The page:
From John Folk-Williams’s blog Cross Collaborate
Collaborative agreements often come together after seemingly endless sessions of hard negotiation. When reached, they may well represent a breakthrough achievement, finally getting long-time adversaries to agree on the toughest issues dividing them.
After that triumph, though, implementation may require continuing collaborative work for years. While there are many examples of success, others produce disappointing results. Why does that happen? How can it be avoided?
Once I had the opportunity to observe a collaborative group that had been working well for several years as an ongoing policy forum. Its focus was a large area of public land devoted primarily to recreation and managed by a dozen federal, state and local agencies. The signature achievement of the group had been a collaboratively negotiated management plan that was now a couple of years into the implementation phase. The meeting I attended was a progress review of the plan’s recommended action steps.
A large spreadsheet listed the 50 or so projects prioritized under the plan, and I wondered why the agenda only devoted a short time to such a massive review. It soon became clear, though, that little time was needed. A quick succession of speakers said more of less the same thing. The agencies responsible for most of the projects had no funding to carry them out. Yet each of these agencies had been full partners in the agreement and signed the final document.
As is not uncommon, implementation depended on the commitment of each of the group’s member organizations – both private and public – to take action on specific projects under the plan. Even though the commitments had been made in good faith, no connection had been established between the plan and budgetary processes. A few years into the implementation phase, most of the agencies seemed to lack incentive to push the necessary projects higher on their internal lists of funding priorities.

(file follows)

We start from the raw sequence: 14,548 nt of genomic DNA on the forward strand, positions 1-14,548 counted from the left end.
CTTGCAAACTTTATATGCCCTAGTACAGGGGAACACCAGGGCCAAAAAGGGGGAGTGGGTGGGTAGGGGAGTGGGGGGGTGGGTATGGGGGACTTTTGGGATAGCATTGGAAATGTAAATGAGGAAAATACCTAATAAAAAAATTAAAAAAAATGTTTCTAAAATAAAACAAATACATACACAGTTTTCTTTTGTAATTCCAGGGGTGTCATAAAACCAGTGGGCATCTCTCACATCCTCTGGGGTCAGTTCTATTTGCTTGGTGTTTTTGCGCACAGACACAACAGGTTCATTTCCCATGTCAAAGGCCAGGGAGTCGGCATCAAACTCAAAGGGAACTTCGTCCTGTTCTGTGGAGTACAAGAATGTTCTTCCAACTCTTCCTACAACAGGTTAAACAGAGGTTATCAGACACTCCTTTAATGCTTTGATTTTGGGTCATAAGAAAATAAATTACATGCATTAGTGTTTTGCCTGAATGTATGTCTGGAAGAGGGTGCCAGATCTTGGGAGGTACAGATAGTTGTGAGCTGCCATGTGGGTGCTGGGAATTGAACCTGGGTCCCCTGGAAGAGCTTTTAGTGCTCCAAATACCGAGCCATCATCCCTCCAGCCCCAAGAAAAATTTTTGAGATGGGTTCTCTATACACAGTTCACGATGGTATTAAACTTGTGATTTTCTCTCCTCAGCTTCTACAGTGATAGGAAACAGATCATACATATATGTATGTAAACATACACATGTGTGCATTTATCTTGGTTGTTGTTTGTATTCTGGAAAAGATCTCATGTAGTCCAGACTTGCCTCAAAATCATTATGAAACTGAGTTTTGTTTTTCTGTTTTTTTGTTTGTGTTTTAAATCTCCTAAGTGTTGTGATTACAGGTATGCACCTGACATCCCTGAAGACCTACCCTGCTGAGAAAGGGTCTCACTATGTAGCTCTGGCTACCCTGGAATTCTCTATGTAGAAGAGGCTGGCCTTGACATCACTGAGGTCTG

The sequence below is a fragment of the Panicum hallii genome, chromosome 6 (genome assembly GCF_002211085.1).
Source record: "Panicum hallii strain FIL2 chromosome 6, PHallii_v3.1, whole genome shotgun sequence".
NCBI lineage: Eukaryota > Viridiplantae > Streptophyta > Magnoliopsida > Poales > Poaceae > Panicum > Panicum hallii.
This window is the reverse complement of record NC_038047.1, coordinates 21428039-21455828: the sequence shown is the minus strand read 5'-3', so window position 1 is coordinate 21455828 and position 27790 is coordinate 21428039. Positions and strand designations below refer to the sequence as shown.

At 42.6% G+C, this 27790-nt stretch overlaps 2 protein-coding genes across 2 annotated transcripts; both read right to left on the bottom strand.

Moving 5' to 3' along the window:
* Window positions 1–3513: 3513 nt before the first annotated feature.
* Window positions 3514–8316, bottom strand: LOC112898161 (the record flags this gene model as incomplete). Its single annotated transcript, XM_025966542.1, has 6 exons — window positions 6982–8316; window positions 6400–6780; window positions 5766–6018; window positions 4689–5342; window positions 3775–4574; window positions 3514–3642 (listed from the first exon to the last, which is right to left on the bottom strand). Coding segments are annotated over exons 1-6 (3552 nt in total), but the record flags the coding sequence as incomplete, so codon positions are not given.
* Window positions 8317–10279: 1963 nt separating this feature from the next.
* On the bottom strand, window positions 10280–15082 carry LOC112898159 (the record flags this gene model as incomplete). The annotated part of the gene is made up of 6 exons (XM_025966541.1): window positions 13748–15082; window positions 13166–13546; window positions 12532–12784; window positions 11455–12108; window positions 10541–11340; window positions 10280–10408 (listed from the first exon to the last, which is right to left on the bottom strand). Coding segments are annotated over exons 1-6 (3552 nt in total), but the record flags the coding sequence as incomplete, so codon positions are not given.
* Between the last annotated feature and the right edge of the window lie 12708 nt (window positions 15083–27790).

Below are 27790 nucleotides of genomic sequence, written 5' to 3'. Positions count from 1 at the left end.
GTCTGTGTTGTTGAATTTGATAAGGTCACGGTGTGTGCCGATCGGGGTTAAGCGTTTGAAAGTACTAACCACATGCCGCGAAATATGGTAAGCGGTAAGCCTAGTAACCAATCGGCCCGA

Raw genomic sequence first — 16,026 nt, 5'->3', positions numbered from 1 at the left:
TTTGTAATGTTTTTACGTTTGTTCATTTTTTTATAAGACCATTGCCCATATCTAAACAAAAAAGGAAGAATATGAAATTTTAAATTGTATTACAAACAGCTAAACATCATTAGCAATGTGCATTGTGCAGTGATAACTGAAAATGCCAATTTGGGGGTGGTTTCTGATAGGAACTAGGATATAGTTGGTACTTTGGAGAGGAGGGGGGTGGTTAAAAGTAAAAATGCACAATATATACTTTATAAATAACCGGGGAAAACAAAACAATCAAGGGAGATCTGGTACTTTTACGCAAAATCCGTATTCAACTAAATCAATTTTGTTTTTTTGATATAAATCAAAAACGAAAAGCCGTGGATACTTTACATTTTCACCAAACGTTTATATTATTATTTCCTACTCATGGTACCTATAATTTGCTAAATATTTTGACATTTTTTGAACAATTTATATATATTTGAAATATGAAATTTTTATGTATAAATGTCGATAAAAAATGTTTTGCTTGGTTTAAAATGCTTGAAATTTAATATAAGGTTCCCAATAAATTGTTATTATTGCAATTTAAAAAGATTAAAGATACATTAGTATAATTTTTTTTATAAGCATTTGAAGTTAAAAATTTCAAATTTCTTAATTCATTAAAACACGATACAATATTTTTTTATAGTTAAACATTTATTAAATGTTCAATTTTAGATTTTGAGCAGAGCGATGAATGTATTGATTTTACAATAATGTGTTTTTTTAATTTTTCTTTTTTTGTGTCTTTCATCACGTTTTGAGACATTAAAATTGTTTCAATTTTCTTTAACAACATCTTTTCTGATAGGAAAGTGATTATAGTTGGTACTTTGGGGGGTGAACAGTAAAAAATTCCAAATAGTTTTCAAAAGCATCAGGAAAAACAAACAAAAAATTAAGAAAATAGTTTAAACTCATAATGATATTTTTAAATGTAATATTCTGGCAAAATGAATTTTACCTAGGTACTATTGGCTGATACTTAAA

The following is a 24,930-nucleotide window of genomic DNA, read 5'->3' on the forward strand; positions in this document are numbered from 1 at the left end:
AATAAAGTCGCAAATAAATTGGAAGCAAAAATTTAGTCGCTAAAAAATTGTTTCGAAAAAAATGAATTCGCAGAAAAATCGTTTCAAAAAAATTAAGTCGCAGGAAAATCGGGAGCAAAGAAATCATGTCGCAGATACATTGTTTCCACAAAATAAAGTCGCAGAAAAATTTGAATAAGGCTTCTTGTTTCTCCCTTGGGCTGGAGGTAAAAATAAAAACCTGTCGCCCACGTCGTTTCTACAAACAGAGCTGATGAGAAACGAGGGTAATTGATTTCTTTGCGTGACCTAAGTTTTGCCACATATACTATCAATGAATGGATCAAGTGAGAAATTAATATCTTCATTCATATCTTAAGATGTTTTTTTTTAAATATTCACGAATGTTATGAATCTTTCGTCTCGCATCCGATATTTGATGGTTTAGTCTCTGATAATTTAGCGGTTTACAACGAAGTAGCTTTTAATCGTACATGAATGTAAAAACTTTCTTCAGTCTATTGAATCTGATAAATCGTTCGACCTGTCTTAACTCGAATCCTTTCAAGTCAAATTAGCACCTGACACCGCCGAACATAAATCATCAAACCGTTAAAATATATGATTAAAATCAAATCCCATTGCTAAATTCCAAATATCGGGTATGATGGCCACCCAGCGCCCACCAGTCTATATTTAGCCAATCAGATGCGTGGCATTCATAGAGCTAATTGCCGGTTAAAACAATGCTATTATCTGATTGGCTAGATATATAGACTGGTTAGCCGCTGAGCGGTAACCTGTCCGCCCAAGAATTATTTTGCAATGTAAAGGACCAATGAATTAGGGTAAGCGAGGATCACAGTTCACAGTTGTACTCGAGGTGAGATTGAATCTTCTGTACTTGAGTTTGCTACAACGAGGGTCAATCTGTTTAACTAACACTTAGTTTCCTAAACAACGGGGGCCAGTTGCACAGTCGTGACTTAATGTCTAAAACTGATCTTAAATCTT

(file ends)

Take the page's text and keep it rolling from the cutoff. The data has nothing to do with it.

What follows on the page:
The problem this group ran into highlights a central aspect of collaborative policy groups. They are voluntary associations convened ad hoc to address specific issues. They have no authority either to make binding decisions or to enforce agreements.
As Donald Kettl puts it in his book, The Next Government of the United States, when discussing such cooperative systems: there is no overall coordination, and no one is in charge.
It is all the more remarkable, given the lack of centralized control, that so many collaborative agreements have been carried out effectively to meet ongoing needs. For example, collaborative implementation through public-private networks of independent agencies sustains the delivery of many social services, provides emergency response teams and creates joint management for large recreational areas.
There are many factors that can determine the success or failure of collaborative implementation. William Leach has provided an excellent summary (continued in this post). Potapchuk and Crocker also have an extensive discussion in Implementing Consensus-Based Agreements (The Consensus Building Handbook. These review the entire consensus building process to assess potential problems at each stage that could later undermine implementation